The "Pride" flag can also be see in the in-game stadium, on the sides of the video board in center field; and the rainbow streak can be seen on the batted ball as implemented previously.

I must mention that the official logo of My First Game Jam is featured right above the video board. You can't miss it!


More bug fixes on the way! I love more stability!

From the previous post: I were to add features in the next few days, they may include (but are not limited to):

  • Pitch height/distance variance to avoid cheating via visual computing/machine learning (hmm)
  • Fireworks and night mode (dark mode)
  • Time bonuses in timed mode, in some form.
  • Easter eggs??

...Oh that's right, I added an easter egg in the game. But I'm not supposed to tell you about that, right?

(1 edit)

[Day 11] Where's the Amenities?

Today, we will be filling in the empty spots in the stadium beyond the outfield walls.

Here Lies The Bullpen

I didn't want to try too hard on this since I am not a 3D designer. But sticking to the traditions of professional baseball fields, I had to add at least two sets of mounds/homeplates on each side of the field. After all, what if Guzman decides to play a full-fledged baseball game at this field?

I also decided to add a video board in center field. The video board's only function is to follow the flight of the batted ball. So if you're a fan of Guzman, you can watch the flight of the ball in-person at the stadium!

Doing this required cutting into fair territory; but most baseball fields don't look like rectangles, so this is a good excuse to round out the field dimensions. The field dimensions are about 350ft to the corners and 400ft to center field (both distances from home plate).

Other Changes

  • Music: I added free music from the Unity Asset Store to replace the Konami placeholder music that was used in previous prototypes. I'd say the music sounds pretty hype!
  • Game Over: I added text that tells the player that the game is over, because- well, I never told them that in-game visually other than change scenes.
  • Bonus Time: I added a bonus mechanic to the stock game mode. If a player hits 10 home runs in regulation, they can keep hitting until they miss/do not hit a home run. This can make the game last forever! (And due to the lack of variance in the pitches, perhaps the game will indeed last forever. That's something to think about.)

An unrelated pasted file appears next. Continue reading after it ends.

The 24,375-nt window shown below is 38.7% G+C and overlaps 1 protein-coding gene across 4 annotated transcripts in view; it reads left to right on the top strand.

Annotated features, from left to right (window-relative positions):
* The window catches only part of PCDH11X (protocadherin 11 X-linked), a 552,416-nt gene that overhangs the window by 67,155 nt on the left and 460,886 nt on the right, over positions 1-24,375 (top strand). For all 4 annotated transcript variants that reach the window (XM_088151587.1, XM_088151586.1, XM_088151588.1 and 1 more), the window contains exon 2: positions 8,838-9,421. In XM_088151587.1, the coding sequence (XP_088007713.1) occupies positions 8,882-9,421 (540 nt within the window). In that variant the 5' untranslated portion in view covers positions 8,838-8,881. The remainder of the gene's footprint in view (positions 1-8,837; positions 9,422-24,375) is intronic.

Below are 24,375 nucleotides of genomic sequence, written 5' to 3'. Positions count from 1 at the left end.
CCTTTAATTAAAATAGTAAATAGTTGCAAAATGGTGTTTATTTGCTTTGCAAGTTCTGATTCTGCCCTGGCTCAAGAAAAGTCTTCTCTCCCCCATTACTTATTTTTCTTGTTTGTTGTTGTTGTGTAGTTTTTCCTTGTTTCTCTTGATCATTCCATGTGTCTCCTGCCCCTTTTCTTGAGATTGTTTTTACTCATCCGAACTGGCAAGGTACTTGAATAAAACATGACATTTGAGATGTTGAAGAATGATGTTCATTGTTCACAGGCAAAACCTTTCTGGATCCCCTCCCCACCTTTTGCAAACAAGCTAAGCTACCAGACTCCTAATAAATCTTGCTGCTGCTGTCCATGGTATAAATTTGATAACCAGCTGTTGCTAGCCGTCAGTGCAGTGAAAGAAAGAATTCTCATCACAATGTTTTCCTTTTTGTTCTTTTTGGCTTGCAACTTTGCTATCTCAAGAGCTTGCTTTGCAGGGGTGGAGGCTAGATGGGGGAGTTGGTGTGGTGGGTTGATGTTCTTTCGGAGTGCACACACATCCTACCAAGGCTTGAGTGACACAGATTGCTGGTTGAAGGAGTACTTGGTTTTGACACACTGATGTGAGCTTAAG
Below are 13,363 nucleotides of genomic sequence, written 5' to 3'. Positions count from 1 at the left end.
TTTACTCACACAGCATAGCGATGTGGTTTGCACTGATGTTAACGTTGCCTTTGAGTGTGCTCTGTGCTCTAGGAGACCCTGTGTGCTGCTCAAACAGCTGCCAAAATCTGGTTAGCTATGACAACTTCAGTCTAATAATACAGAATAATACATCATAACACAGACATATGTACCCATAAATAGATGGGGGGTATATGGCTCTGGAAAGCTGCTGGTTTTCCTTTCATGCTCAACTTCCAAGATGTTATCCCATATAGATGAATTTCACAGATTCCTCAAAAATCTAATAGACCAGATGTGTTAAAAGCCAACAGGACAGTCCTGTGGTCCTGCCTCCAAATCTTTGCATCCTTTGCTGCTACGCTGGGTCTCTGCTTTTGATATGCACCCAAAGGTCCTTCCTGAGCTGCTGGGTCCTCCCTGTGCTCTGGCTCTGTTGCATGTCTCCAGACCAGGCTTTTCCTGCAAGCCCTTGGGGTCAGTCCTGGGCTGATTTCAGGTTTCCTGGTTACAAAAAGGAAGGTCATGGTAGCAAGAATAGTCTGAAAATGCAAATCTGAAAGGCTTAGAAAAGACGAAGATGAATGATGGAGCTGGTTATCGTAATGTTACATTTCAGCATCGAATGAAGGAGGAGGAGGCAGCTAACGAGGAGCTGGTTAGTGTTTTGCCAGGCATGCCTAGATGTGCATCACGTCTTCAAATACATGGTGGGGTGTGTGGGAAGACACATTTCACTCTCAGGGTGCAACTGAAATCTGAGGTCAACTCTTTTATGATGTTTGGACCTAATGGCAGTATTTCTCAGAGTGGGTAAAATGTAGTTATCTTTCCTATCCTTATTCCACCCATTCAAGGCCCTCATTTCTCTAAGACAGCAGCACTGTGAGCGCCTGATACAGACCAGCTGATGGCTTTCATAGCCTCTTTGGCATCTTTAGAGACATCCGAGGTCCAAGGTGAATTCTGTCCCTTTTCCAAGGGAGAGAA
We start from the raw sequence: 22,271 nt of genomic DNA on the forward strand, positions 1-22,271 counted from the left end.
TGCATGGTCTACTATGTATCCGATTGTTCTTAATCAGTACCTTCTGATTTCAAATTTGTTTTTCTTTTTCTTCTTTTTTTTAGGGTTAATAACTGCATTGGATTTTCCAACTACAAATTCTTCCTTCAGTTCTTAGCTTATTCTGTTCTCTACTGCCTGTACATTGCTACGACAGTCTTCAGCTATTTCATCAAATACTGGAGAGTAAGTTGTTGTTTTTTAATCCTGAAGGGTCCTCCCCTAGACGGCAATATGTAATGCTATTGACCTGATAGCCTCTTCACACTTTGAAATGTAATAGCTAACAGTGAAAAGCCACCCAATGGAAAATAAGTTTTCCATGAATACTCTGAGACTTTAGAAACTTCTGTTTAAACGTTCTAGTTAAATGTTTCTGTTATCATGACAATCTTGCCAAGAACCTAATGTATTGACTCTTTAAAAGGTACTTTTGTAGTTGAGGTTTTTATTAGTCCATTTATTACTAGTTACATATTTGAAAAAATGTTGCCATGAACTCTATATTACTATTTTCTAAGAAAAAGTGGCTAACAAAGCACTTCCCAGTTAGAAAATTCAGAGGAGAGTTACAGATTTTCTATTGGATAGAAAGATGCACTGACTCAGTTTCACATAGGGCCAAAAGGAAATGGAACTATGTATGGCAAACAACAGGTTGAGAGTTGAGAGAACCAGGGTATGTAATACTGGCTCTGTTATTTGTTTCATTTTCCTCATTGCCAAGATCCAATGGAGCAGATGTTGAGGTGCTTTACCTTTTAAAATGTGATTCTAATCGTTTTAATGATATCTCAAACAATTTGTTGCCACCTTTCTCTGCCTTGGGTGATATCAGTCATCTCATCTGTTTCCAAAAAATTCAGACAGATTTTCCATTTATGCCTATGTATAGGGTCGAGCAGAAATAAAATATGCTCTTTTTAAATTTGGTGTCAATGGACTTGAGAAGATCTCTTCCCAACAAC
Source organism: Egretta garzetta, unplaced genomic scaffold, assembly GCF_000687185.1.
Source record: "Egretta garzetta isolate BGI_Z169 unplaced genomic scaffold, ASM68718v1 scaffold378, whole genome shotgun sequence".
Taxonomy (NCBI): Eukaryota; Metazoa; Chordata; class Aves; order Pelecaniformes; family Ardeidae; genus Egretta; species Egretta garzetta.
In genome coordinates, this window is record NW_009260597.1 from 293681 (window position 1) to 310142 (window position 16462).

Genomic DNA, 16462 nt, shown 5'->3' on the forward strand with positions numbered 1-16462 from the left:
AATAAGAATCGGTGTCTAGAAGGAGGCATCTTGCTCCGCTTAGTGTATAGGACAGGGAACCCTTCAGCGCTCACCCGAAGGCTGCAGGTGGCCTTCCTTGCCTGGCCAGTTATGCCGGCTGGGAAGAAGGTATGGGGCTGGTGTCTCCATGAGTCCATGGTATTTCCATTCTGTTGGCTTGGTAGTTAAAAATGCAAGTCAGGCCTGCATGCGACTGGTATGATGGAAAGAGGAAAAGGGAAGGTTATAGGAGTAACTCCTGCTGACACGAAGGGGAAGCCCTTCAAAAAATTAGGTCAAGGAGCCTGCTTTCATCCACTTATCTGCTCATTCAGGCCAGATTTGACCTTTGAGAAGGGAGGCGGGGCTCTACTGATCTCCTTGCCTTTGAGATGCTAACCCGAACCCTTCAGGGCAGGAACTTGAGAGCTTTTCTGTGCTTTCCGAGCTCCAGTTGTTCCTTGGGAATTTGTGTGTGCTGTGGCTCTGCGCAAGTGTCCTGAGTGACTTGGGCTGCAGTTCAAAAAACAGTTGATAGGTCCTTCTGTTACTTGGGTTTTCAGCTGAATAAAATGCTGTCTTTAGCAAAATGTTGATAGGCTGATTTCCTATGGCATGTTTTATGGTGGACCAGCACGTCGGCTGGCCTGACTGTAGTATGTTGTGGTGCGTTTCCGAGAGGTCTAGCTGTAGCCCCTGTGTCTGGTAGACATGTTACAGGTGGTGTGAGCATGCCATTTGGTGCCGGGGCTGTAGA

The demo for this prototype is linked here.


  • Mouse/Space (hold and release): Swing
  • Mouse: Select


Well, this is a fully-developed game, isn't it? It has a start/end state with clearly-defined goals. The player can customize their character (except yes, but actually no) and the sound volume. Not bad for a first Unity 3D game made in true 3D.

There's no need to add more mechanics to the game at this point in the game jam. However, if I were to add features in the next few days, they may include (but are not limited to):

  • Pitch height/distance variance to avoid cheating via visual computing/machine learning (hmm)
  • Fireworks and night mode (dark mode)
  • Time bonuses in timed mode, in some form.
  • Easter eggs??

[Day 10] Prideful Aesthetics

Today I will be adding some sound effects into the game as well as some cool aesthetic-looking things.

Embrace the Crowd Mixer

I implemented a sound mixer into the game. This way, players can change the volume of the background music, crowd, and other sound effects.

Sound effects that were added include the ball hit off the bat and the scoring sound for successfully hitting a home run. I separated the crowd effects from the sound effects because as a sports game player (video games and real life), I feel that some players would value hearing only the sound effects over the crowd effects.

I'm not sure whether to allow the player to change the volume during the game or to restrict this setting to the title screen. In general, I am not sure whether I would want to allow the player to pause the game overall. This is something I will have to deliberate over the next few days. 

Admire The Prideful Trail

Players can now track the ball's flight more easily thanks to its rainbow trail. This is in honor of the game's theme, "Pride!" The rainbow trail only appears when Guzman hits the ball. In addition, I added a distance tracker to put a number on the distance of the batted ball. Let's hope you hit 500ft homers!


The demo for this prototype is linked here.


  • Mouse/Space (hold and release): Swing
  • Mouse: Select


I still need to add outfield field features! I may not have time to add more functionality in the game as I previously hoped for, so I may instead focus on quality control and bug-squashing to close out the game jam.

[Day 9] Uwu

I did nothing related to this project today, for the most part.

Google Cloud Platform

I really just spent time changing my billing account so I can keep my previous award-winning hackathon project alive on the server :'(